by Eric Rasmussen
“They say seeing is believing, but the opposite is true. Believing is seeing.”
— Errol Morris
The sense of sight is a marvel of biological evolution. This unique property gives those who possess it the ability to look upon the brilliance of nature with its many shapes, vivid colors and contrasting textures. So how does our vision work? What biochemical processes allow for this unique sense?
Our eyes are composed of a swath of different cells, all responsible for various functions. Among these are photoreceptor cells responsible for converting light into visual stimuli our brain can interpret. Three known types of photoreceptor cells function in the eyes of mammals: cones, rods and photosensitive retinal ganglion cells.
In addition to perceiving color, cone cells are unique in that they cluster in the central fovea of our eyes. Here light is most strongly focused, so cone cells are capable of high resolution of small objects. The next time you are super hungry and staring at a brightly-colored box of McDonald’s French fries, you are utilizing your cones.
Unlike cone cells that require large amounts of light to start a signal, rod cells are extremely sensitive. A single photon, the subatomic particle that makes up light, can trigger rods to action.
Because rod cells are so sensitive to light, our night vision is mediated through these cells. However, rod cells are located along the periphery of our retinas, so rod cells resolve objects best when not looking directly at them.
To test this phenomenon, just look directly at a faint celestial object in the night sky. Then slightly avert your gaze.
Each of us may notice the object looks brighter. Why? Because we are now focusing on the object with our low-light sensitive rod cells.
Photosensitive retinal ganglion cells
These cells, intimately linked with our bodies’ internal clocks, are better known as our circadian clocks. They initiate biochemical pathways in relation to waking up and going to sleep. Studies suggest when these cells detect higher intensity blue light, they signal the body of daylight hours. To prevent users from suffering sleeplessness, phone manufacturers sometimes offer a feature to turn off the blue light emitted from their mobile devices. In this way, our cell phones won’t interfere with our natural biorhythms.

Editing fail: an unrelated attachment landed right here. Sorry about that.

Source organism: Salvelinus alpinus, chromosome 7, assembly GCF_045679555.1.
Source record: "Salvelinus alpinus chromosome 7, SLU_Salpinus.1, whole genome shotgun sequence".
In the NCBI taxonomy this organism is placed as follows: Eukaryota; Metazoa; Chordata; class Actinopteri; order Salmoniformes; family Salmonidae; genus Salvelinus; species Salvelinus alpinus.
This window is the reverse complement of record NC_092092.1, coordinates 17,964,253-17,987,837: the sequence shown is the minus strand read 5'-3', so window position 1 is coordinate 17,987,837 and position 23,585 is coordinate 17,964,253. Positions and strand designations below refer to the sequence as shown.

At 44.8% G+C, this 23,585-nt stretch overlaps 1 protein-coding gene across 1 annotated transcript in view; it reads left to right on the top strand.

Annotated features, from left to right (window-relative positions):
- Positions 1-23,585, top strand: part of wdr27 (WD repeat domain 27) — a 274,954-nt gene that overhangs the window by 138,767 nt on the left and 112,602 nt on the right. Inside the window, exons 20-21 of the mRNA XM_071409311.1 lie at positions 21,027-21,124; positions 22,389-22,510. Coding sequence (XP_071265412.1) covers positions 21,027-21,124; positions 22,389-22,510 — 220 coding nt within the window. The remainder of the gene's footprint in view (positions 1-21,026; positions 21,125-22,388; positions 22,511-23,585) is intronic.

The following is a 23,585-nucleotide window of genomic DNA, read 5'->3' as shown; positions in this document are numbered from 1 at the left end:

Although differences exist in the sizes, shapes, and locations of photoreceptor cells in the retina, all three engage in similar biochemical processes: They convert light to sight. The process involves a photosensitive pigment called retinal, a form of vitamin A bound to specific proteins called opsins.
Opsin molecules are highly photosensitive and react strongly to light. When a person looks at a light source, photons stream through the eye lens, and opsin molecules absorb them. Light energy absorption causes a physical change in the structural shape of the opsin molecule, which induces an electrical current to run from eyeball to brain along the optic nerve. Our brains then register these electrical signals into a mental image of the outside world. The body then expends energy to reform the structure of the opsin molecule, so as to make it ready to function again. But this process takes time to complete, which is why we must wait up to 30 minutes to have full night vision after seeing a bright light!
Another wonder of science.
Next month, we’ll explore the evolution of color vision and shed some light (pun intended) on the evolutionary history that connects us with other species across space and time!
Eric Rasmussen, BS, M.Ed., obtained his bachelor of science degree at the University of Colorado at Boulder. He majored in ecology and evolutionary biology, and now serves as a Learning Technology Coach at Erie High School and Erie Middle School in the St. Vrain Valley School District, CO.